After he was released from prison in his homeland, Zarqawi commanded fighters in Afghanistan, where he met Osama bin Laden, the founder of al Qaeda and mastermind of the Sept. 11, 2001, attacks on the United States.

He reportedly moved to Iraq in 2001, and in anticipation of the U.S. invasion in 2003, built a network of contacts, recruited fighters and became the default "emir" of Islamist terrorists in Iraq, a report from the Center for Strategic and International Studies said. His group then targeted international forces, government infrastructure and personnel, aid workers and reconstruction efforts.

Claiming to represent Iraq’s Sunni Muslims, the group also took aim at Shiite Muslims.

In October 2004, Zarqawi declared his allegiance to bin Laden and changed his group’s name to al Qaeda in Iraq (AQI). He soon became Iraq’s most-wanted militant.

After Zarqawi's death in 2006 and with the group's extremist methods losing support among many members of Iraq's Sunni community, AQI “rebranded” to become the Islamic State of Iraq. The Islamic State of Iraq kept up the campaign of coordinated bombings against the Shiite targets across Iraq, before expanding into Syria after the civil war started there in April 2011. 

The cross-border move prompted yet another name change and in April 2013 the Islamic State of Iraq and the Levant was born. (Although the group is also sometimes referred to as the Islamic State of Iraq and Al-Sham). 

The group’s current leader, Iraqi Abu Bakr al Baghdadi, recently claimed to be a descendant of Prophet Muhammad. 

Do they pose a threat to the United States?
Although some Americans militants are thought to have fought with or alongside the ISIL in Syria, the group poses little threat to the U.S. mainland, according to Pantucci.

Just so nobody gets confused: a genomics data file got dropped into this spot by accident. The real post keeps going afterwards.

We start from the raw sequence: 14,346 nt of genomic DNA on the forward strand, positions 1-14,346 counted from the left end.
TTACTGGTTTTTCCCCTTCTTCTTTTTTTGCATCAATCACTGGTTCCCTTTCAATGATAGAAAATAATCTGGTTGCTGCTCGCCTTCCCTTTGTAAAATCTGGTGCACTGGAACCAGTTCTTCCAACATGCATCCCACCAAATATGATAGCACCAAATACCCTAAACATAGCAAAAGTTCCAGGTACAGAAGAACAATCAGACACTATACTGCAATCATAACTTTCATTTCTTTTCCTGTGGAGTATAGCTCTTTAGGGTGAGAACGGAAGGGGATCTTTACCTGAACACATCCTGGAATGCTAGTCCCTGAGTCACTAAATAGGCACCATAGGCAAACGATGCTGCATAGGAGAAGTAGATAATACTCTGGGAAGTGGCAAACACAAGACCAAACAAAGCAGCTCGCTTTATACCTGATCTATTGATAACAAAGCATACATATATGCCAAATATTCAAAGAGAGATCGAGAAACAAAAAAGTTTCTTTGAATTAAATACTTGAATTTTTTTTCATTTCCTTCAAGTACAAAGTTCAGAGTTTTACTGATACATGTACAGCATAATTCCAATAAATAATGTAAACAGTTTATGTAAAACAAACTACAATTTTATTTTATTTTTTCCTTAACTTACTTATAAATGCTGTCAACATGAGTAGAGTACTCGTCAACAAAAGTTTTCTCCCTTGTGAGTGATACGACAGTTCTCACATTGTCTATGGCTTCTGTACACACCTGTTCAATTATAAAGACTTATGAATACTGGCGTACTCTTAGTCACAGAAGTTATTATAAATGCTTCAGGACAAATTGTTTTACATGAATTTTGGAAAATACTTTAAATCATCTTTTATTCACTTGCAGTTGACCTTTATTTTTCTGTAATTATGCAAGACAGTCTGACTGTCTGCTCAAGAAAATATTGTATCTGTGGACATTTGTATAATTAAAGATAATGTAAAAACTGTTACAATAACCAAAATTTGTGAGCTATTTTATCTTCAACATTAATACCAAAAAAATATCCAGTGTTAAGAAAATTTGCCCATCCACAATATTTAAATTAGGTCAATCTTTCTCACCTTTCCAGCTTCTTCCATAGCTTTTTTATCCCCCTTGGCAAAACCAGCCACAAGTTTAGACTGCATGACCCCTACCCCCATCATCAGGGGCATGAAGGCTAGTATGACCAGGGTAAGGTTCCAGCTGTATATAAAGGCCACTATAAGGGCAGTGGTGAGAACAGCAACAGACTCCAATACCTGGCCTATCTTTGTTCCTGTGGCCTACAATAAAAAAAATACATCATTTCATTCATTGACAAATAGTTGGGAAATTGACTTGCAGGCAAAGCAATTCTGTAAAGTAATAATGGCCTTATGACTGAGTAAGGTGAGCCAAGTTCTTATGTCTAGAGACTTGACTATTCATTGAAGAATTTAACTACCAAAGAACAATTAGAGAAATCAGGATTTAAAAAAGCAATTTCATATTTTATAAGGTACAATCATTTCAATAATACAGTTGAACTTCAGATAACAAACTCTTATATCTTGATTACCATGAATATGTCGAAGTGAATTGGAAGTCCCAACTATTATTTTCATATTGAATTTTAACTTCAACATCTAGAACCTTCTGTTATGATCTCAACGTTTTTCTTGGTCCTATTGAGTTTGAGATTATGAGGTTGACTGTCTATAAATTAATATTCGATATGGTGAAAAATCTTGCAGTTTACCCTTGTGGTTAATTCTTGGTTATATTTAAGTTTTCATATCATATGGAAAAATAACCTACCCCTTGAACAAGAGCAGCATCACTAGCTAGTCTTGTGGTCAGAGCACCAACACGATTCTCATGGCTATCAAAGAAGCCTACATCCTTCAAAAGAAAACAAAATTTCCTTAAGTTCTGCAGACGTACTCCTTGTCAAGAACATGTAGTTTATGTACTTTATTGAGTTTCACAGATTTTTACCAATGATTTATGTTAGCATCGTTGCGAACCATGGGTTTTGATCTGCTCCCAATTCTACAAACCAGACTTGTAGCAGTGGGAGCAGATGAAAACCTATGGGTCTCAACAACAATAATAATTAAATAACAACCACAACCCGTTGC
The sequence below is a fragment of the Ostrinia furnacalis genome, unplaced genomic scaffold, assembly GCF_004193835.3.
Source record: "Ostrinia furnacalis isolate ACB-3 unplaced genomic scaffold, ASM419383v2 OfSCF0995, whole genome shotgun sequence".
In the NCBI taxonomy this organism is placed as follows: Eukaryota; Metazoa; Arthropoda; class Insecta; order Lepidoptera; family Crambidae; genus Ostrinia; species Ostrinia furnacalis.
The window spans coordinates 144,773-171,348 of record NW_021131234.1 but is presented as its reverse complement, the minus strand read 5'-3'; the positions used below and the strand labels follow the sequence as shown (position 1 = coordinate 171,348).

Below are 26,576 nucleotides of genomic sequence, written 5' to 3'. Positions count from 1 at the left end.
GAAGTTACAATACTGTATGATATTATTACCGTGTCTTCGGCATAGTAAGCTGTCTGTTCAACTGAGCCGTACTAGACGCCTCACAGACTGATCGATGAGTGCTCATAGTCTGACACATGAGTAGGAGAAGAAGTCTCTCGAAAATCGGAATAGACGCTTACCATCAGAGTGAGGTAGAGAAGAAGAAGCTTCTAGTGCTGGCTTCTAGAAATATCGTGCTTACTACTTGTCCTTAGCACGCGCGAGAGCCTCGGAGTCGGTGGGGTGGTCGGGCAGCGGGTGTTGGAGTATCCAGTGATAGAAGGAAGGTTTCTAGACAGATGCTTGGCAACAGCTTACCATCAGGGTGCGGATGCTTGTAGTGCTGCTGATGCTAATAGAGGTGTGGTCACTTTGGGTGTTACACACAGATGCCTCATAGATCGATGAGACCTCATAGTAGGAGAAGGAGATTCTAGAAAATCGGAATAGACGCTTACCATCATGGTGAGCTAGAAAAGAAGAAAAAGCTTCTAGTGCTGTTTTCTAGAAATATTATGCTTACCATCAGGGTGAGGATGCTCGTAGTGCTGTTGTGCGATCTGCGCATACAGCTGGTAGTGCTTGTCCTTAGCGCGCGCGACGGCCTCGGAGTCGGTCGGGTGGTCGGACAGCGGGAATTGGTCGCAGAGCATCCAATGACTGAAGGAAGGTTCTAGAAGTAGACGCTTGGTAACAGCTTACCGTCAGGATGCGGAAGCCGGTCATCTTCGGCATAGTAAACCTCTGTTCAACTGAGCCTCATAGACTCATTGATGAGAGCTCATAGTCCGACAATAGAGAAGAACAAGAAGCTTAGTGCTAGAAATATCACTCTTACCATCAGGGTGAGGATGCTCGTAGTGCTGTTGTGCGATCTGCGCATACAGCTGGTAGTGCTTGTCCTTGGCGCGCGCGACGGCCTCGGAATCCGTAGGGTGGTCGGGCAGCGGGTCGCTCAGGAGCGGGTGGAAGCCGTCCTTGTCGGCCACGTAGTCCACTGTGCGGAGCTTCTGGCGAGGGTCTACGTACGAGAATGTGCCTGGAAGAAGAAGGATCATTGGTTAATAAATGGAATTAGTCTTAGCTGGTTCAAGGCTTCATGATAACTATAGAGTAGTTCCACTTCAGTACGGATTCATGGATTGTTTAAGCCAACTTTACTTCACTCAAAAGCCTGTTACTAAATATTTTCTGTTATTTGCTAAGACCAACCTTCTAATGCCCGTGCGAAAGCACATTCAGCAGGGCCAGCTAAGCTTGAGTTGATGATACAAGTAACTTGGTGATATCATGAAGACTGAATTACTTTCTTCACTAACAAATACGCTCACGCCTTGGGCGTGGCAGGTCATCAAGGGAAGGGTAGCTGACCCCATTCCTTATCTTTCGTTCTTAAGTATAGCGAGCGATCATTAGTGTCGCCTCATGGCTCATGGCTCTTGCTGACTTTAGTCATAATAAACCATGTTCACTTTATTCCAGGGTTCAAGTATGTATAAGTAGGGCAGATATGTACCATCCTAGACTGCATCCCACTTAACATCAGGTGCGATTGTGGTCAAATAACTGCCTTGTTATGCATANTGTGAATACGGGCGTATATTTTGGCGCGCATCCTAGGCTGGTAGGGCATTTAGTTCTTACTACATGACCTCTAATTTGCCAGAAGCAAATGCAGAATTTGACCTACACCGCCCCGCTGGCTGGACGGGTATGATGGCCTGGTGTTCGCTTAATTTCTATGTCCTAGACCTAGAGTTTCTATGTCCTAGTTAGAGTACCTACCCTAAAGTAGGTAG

While members may wish to promote global jihad -- or global holy war -- the group's focus remains on Iraq and Syria and so an attack on American soil seems a distant prospect, he said. 

AP, file

A member of the al Qaeda-linked Islamic State of Iraq and the Levant (ISIL) gives a lecture at the Engineering College in the northern city of Raqqa, Syria, in this picture released in Nov. 2013, and posted on the Facebook page of a militant group.

But others aren’t so sure.

FBI Director James B. Comey said this week that the prospect of Americans going to Syria, learning terrorist techniques and returning to the United States is one of his greatest worries.

"We are devoting more resources both to that subject and to that area," he said Thursday during a question-and-answer session with reporters

"People, including Americans, can go to Syria and learn about dangerous techniques, and it's easy to get in and get out. It's a challenge to identify people with bad intent and keep track of them, but we're spending an enormous amount of time on it," said Comey. 

What does the future hold?
Despite their resurgence in recent years, global intelligence company Stratfor predicted a bleak future for ISIL.

"For all the dedication and motivation of its fighters, ISIL simply does not have the manpower or the force to overcome its innumerable enemies and achieve its end goals of establishing its version of an Islamic caliphate in Syria and Iraq," Stratfor said in an analysis.

Imad Salamey, a professor in international relations at the Lebanese American University, said the Syrian opposition has also realized ISIL is a major liability -- not just for the image of the opposition but also for turning Syrians against the opposition.

The Associated Press contributed to this report.